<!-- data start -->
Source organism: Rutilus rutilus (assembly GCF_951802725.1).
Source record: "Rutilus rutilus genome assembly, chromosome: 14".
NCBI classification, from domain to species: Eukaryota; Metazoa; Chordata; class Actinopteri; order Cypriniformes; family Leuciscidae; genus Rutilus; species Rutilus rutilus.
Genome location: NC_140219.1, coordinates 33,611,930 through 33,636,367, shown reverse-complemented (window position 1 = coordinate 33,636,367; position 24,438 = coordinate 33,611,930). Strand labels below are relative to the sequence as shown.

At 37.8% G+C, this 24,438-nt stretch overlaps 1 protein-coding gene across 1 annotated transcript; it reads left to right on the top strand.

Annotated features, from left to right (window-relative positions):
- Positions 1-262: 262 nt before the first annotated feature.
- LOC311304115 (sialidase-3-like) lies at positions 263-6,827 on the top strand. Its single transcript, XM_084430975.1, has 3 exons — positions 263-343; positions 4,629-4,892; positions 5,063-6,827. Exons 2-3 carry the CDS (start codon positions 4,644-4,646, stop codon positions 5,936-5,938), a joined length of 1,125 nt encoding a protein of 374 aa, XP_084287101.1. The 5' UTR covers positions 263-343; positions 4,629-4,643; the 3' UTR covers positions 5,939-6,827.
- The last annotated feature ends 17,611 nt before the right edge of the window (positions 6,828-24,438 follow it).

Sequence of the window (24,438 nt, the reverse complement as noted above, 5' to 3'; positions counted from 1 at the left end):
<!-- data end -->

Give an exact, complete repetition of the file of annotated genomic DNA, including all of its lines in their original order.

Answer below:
Source organism: Rutilus rutilus (assembly GCF_951802725.1).
Source record: "Rutilus rutilus genome assembly, chromosome: 14".
NCBI classification, from domain to species: Eukaryota; Metazoa; Chordata; class Actinopteri; order Cypriniformes; family Leuciscidae; genus Rutilus; species Rutilus rutilus.
Genome location: NC_140219.1, coordinates 33,611,930 through 33,636,367, shown reverse-complemented (window position 1 = coordinate 33,636,367; position 24,438 = coordinate 33,611,930). Strand labels below are relative to the sequence as shown.

At 37.8% G+C, this 24,438-nt stretch overlaps 1 protein-coding gene across 1 annotated transcript; it reads left to right on the top strand.

Annotated features, from left to right (window-relative positions):
- Positions 1-262: 262 nt before the first annotated feature.
- LOC311304115 (sialidase-3-like) lies at positions 263-6,827 on the top strand. Its single transcript, XM_084430975.1, has 3 exons — positions 263-343; positions 4,629-4,892; positions 5,063-6,827. Exons 2-3 carry the CDS (start codon positions 4,644-4,646, stop codon positions 5,936-5,938), a joined length of 1,125 nt encoding a protein of 374 aa, XP_084287101.1. The 5' UTR covers positions 263-343; positions 4,629-4,643; the 3' UTR covers positions 5,939-6,827.
- The last annotated feature ends 17,611 nt before the right edge of the window (positions 6,828-24,438 follow it).

Sequence of the window (24,438 nt, the reverse complement as noted above, 5' to 3'; positions counted from 1 at the left end):